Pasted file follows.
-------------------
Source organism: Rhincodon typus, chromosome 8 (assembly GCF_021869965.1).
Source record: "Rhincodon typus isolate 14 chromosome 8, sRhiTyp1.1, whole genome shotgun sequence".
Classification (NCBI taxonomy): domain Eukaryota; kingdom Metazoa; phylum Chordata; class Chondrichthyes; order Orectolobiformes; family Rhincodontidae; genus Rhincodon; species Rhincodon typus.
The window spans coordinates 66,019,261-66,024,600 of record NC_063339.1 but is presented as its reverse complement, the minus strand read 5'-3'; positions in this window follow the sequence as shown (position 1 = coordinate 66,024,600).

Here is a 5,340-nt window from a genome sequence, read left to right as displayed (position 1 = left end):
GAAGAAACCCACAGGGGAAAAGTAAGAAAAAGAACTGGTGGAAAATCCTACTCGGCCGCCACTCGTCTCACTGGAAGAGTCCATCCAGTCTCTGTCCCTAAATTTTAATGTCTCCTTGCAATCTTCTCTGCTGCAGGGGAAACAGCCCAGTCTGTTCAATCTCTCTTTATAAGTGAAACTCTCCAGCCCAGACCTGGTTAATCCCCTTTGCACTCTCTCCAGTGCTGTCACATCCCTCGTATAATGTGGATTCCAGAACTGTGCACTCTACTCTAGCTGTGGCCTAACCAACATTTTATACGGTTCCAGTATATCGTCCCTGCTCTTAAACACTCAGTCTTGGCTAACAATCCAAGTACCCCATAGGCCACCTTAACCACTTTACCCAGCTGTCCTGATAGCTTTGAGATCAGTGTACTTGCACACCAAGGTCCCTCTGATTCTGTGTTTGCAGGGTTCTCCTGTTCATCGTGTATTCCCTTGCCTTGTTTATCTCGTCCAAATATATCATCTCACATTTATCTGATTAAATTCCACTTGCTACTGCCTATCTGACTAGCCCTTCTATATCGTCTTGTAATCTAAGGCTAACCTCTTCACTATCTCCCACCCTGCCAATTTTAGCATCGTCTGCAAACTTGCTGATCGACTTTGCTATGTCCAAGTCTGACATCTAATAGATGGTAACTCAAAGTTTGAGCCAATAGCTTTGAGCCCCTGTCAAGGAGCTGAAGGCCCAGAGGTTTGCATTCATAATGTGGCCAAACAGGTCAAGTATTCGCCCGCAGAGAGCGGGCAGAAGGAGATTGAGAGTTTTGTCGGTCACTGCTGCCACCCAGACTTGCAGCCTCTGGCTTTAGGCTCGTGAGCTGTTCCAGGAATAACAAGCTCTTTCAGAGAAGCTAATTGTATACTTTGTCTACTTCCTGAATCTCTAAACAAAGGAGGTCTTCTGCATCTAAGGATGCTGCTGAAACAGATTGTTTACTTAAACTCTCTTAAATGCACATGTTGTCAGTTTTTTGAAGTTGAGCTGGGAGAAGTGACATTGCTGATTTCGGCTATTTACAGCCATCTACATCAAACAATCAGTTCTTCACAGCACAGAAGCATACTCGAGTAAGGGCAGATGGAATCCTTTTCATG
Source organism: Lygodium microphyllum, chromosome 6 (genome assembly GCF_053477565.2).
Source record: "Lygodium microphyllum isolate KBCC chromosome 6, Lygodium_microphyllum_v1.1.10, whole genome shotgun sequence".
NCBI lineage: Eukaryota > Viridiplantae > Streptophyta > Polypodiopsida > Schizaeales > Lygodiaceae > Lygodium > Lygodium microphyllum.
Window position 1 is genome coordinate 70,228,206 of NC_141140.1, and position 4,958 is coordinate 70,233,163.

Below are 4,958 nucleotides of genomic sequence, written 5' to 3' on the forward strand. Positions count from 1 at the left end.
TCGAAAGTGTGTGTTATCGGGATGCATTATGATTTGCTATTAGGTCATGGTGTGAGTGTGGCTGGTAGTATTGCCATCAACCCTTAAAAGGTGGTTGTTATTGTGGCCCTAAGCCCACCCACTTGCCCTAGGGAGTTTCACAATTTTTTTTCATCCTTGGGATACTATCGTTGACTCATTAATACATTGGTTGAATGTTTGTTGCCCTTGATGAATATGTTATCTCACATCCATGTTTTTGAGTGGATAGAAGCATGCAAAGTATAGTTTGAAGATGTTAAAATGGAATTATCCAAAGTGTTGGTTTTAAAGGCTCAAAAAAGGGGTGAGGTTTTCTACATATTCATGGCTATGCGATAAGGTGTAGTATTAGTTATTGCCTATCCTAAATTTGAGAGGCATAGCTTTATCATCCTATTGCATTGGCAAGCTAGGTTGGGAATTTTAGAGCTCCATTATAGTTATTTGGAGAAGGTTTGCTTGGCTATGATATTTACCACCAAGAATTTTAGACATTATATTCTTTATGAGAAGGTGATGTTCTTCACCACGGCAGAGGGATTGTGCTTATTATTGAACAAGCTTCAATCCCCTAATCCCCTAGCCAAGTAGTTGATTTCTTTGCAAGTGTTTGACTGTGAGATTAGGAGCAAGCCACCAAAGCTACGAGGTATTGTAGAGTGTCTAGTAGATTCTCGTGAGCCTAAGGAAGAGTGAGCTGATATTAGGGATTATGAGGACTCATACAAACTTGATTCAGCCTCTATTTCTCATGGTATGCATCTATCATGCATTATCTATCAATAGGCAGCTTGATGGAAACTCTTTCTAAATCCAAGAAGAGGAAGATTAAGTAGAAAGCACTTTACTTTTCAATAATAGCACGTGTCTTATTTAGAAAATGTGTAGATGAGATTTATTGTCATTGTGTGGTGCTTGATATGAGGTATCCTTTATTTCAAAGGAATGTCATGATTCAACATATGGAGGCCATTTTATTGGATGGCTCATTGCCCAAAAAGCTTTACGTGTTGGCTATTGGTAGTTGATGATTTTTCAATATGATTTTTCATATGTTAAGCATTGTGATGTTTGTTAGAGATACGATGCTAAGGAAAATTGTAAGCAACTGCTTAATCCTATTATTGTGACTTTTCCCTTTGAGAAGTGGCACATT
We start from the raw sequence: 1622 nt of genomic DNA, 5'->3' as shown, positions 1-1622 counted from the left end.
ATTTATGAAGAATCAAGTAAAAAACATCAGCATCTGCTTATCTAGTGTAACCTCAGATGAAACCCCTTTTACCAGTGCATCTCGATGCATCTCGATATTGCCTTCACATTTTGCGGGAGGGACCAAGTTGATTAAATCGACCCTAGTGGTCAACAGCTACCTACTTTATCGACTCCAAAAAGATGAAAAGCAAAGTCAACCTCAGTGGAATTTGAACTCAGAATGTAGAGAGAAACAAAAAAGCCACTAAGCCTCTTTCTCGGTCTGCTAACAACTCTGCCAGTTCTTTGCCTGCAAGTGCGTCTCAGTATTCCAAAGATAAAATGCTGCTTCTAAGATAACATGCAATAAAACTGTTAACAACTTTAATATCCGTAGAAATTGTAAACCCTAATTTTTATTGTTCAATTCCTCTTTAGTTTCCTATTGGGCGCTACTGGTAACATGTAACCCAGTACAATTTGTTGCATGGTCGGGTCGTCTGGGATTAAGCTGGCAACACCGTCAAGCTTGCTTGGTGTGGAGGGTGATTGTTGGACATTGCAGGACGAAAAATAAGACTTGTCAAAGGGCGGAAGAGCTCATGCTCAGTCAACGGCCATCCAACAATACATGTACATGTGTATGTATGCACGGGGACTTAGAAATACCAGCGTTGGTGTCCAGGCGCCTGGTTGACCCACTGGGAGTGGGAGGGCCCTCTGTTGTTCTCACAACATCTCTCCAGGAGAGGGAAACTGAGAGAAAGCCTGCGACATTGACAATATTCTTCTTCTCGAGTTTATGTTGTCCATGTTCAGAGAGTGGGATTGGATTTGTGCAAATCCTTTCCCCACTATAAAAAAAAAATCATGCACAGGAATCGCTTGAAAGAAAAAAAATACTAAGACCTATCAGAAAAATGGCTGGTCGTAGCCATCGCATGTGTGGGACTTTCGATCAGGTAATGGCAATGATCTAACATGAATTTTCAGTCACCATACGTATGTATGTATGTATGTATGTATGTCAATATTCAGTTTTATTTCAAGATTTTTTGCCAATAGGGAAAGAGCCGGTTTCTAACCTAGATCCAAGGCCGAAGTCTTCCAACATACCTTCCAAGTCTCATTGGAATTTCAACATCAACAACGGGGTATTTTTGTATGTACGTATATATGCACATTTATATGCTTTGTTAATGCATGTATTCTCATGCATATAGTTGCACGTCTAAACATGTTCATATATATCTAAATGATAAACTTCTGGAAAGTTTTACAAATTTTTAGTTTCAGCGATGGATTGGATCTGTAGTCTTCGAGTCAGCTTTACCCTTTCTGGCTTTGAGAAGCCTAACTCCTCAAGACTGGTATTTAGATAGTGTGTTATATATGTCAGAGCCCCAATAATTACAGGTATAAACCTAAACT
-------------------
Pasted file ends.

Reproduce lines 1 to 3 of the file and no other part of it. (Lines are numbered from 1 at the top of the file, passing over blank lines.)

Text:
Source organism: Rhincodon typus, chromosome 8 (assembly GCF_021869965.1).
Source record: "Rhincodon typus isolate 14 chromosome 8, sRhiTyp1.1, whole genome shotgun sequence".
Classification (NCBI taxonomy): domain Eukaryota; kingdom Metazoa; phylum Chordata; class Chondrichthyes; order Orectolobiformes; family Rhincodontidae; genus Rhincodon; species Rhincodon typus.